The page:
Although it seemed unlikely that any relevant changes had been done, for good measure, I always run Hacked. It’ll let you know about files that have been changed from the source.

    There were some theme customizations and a .gitignore file was missing, so as suspected, nothing to worry about.

3 - Features no longer in use

I’ve learned over the years that not every module that is enabled is in use! I try to find a link that illustrates somewhere on the site that the module is visibly in play. Even when there is a place in production where the module is used, it’s entirely possible that the production feature itself doesn’t make sense to upgrade. A serious investigation of analytics and logs can be insightful. Data can guide conversations with product owners about what’s still valuable and support decision-making.

On our straightforward site, there’s not much to not use. As I learned running the first migration, though, even features that were briefly explored but never used can come into play. More on this later.

4 - The right time

Once you’ve completed your archaeology, you’ll need to find the right time for your organization. Talk with stakeholders about the change and be on the lookout for in-process or upcoming feature requests that you might not be prepared to accommodate.

In our case, because the motivation for this upgrade is process, not product, we’ll proceed and go as far as we reasonably can with the upgrade. At the time of this writing, I’ve done a D8 install and begun running a migration. (That’s how I know to be on the lookout for certain disabled modules!) I’m feeling confident that we can get a long way.

Unless the migration process is flawless and the Drupal 8 to Drupal 8 update path is in place I'd be unlikely to recommend deployment of the work, especially with an impending re-design. While re-entering some data manually has always been a part of previous major version upgrades, I’d be loathe to commit to beta adoption if I thought we’d find ourselves stranded in the latest version. Fortunately, all the preparatory work can be done without the upgrade path in place!

Coming next in this blog series, Part 2: Preparing to Migrate.

What modules and processes do you use to prepare for a major version upgrade?

Categories: Drupal

Acquia: Drupal & PHP: Linking Islands, the podcast – part 1

Planet Drupal - 17 December 2014 - 1:14pm
Language Undefined Drupal & PHP: Linking Islands, the podcast – part 1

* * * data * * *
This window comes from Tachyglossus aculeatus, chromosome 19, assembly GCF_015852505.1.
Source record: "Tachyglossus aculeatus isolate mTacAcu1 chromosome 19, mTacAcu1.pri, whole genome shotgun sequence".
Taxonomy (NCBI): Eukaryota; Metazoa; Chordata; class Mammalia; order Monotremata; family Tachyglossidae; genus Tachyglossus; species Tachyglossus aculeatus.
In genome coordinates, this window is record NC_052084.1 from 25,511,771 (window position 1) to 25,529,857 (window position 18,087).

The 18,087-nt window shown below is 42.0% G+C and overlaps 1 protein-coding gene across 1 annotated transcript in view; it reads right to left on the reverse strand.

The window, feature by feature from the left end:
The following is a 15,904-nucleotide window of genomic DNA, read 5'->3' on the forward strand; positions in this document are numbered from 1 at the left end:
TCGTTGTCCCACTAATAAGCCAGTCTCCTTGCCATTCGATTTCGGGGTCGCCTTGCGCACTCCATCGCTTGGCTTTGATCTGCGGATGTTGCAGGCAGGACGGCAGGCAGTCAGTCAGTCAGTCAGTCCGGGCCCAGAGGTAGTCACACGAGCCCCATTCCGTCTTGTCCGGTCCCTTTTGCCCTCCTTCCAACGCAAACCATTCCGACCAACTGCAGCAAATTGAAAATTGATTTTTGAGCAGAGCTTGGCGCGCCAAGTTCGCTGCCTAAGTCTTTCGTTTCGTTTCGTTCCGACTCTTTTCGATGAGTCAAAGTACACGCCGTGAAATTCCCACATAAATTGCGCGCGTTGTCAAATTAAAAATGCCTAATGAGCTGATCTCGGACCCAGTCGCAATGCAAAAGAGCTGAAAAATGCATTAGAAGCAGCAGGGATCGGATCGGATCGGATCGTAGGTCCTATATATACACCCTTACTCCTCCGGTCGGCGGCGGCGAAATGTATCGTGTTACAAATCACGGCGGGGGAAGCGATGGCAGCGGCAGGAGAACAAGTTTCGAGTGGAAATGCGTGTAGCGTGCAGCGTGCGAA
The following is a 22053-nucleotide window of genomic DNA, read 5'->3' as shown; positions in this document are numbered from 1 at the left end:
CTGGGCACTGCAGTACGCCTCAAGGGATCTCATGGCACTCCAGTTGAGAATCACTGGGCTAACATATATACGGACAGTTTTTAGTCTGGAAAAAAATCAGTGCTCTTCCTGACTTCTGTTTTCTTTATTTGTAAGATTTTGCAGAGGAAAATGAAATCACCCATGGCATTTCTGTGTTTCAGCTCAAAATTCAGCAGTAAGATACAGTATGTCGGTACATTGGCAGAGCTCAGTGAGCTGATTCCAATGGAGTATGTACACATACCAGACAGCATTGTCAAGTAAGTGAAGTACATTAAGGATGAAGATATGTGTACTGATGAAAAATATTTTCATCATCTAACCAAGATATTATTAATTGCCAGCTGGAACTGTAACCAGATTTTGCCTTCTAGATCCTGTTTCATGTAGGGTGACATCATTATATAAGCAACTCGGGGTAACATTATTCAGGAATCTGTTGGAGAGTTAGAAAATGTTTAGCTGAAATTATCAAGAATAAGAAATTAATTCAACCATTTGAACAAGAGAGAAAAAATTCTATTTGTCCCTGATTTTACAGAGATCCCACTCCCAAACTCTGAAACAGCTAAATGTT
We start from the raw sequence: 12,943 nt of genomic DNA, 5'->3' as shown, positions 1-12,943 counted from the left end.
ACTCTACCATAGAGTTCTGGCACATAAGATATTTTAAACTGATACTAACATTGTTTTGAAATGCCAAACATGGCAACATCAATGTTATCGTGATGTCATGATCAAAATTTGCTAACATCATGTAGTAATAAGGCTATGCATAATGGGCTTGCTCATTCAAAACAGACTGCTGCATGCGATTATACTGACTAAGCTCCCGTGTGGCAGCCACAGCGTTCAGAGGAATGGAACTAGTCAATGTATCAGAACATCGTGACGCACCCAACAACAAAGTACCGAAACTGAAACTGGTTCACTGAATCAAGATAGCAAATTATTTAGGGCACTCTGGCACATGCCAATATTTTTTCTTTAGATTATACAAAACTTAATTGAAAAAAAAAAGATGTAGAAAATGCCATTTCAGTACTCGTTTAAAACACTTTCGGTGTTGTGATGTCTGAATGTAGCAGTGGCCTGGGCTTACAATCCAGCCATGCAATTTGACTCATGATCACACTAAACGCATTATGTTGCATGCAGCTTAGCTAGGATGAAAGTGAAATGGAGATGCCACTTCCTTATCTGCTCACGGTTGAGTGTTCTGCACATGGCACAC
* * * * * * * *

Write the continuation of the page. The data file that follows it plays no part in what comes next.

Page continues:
Categories: Drupal

Phase2: Play with Display: Altering Drupal Field Collections

Planet Drupal - 17 December 2014 - 12:43pm

How do you insert a text field into a rendered entity, all within a field collection? This question came to mind on a recent Drupal 7 build. What at first sounded complicated turned into a concise and elegant solution.

The basis of the requirement broke down into the need for events to list those participating in the event. The build already had existing Event and Profile content types, so the new functionality would only require implementing the list of Profiles participating in an event. Each participant would include their role at the event, along with links to contact them.

To implement this, an Event Participant field collection was added as a field to the Event content type. Each instance of the field collection included a single Profile content type and a single text field for their role at the Event. The Profile would then be displayed as a rendered entity within the field collection so that the Profile’s image and contact links could be displayed. The point at issue then arose. How would the Participant’s role at the event be placed within the rendered Profile teaser, along with the other Profile fields? To the user it needed to look like a single unified entity, with the Profile’s image, role at the Event, Profile name, and contact links all included.

After some initial brainstorming a handful of different approaches came to mind. The initial impression was to use template_preprocess_field() since it allows the alteration of values in the theme layer. The participant role field would be removed from it’s initial location and inserted into the participant profile object. This did not work though. Despite the repositioning of elements within the render array, the changes occur too late in the rendering execution. The render array had already been rendered and thus the display remained the same.

After quickly realizing a theme function wasn’t the answer, hook_node_view() came to mind. The hook allows for the alteration of a node before it is rendered and so all that would be needed would be to shift the location of the Participant Role field within the $node array. The issue with this implementation and the reason it wasn’t chosen, is that it would require reaching out to the global state to determine what changes are needed. In other words hook_node_view() doesn’t realize what context it is called under and would thus require a hack of sorts to determine when it was being called under an Event node. This could be worked around by checking the URL path, but this is not best practice as it is brittle and prone to breaking with future site updates.